Articles

How to Prevent Phishing Attacks

Information security keyboard image

More than 100 million phishing attacks occur every day, according to the Office of the Director of National Intelligence. Organizations constantly face the threat of significant financial theft and the loss of critical and sensitive information caused by phishing.

What is phishing?

Phishing is a form of cybercrime in which hackers send fraudulent emails and/or create fake websites to steal money and sensitive information. These emails and websites may contain hyperlinks or attachments connected to malware or ransomware or ask for sensitive information, such as usernames and passwords.

Once more easily detected because of blatant spelling and grammar errors, phishing attempts have become increasingly sophisticated and can now target individuals based on publicly available information (called “spear phishing”) or high-level executives (called “whaling”).

Typically, a phishing email will convey a sense of urgency and often contains some inconsistencies or bad grammar, although this isn’t always the case. To untrained employees, a phishing email could look similar to the types of emails they receive every day.

Your first line of defense

More than ever before, employers must equip their employees to be their first line of defense against phishing attacks. With the right awareness and habits, employees can effectively help stop scams from happening. It starts with these three steps.

  1. Stop and think before clicking on any attachments. Employees should never click on a link or attachment if they aren’t sure of the secure nature of the content. One of the best ways to check a hyperlink is to hover over it with your mouse and make sure that the web address that pops up is the same as the written version of the hyperlink.
  2. If things look “phishy,” verify with the sender through a different medium. If employees aren’t 100 percent sure an email or hyperlink is legitimate, they can always try to reach the sender through a different medium, such as a phone call, to check.
  3. When in doubt, throw it out. It’s better to be safe than sorry. Employees should be encouraged to permanently delete any email that looks suspicious, without clicking on any hyperlinks or attachments.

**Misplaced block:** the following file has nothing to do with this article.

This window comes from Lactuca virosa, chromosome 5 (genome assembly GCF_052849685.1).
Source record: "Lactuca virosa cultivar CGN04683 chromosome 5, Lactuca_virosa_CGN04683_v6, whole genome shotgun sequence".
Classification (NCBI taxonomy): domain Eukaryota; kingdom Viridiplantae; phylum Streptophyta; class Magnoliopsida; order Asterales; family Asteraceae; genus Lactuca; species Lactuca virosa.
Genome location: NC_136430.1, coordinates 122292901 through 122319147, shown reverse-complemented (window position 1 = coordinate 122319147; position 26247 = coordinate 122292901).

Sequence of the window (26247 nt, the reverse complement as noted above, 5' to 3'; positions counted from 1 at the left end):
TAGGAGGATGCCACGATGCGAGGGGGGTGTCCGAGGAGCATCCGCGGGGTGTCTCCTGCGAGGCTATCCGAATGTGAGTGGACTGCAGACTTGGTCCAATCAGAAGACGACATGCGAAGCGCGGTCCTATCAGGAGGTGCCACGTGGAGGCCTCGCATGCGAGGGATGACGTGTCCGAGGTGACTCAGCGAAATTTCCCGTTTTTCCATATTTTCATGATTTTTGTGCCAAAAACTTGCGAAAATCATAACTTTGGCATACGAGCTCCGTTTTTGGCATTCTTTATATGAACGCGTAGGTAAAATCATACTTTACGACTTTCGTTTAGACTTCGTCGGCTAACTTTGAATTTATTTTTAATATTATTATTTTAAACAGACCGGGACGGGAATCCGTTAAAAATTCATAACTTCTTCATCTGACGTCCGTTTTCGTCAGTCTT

The following infographic can help employees remember these helpful tips. Please feel free to forward it to others in your organization.

Phishing prevention infographic

When phishing is on the rise, the stakes are too high to take chances. Make sure that your employees understand what phishing is and how to help protect themselves from it.

Questions?

If you believe an attack has occurred, notify your IT department immediately. If you are interested in further information or training, contact us using the information below.

Brian Johnson

Senior Vice President
Technology and Administration

Brian Johnson is an experienced technology executive and consultant with a proven track record of leadership in technology management. As a technology and business leader with more than 30 years of experience, Brian successfully leverages his technology background, business acumen, and people management skills to help organizations link innovative technology solutions to their strategy and mission. Brian’s technology experience and credentials are supplemented by his training as a certified public accountant.

Brian is a frequent speaker and advisor on technology developments and trends. A certified public accountant, he has extensive expertise in IT risk advisory services and has earned the Certified Information Systems Auditor (CISA), Certified Information Security Manager (CISM), Certified In the Governance of Enterprise IT (CGEIT), and Certified in Risk and Information Systems Control (CRISC), credentials as well as additional certifications in operations management, systems engineering, and solution development. Brian was named one of the Wichita Business Journal’s CIO of the Year honorees in 2015.

Ryan Burrus photo

Ryan Burrus
Email Icon Phone icon LinkedIn Icon Twitter Icon

Ryan Burrus

Senior Technology Consultant
Technology Services

Ryan Burrus has been a technology consultant with AGH for more than 15 years. In this role, he advises clients of the best ways to use information technology to meet their business objectives and overcome problems, including system selection and procurement as well as high-level technical assistance. Ryan has worked with clients across a wide range of industries, including oil and gas, retail, healthcare, construction and banking. He has extensive expertise in IT risk advisory services and has earned the Certified Information Systems Auditor (CISA) and Certified Information Security Manager (CISM) credentials.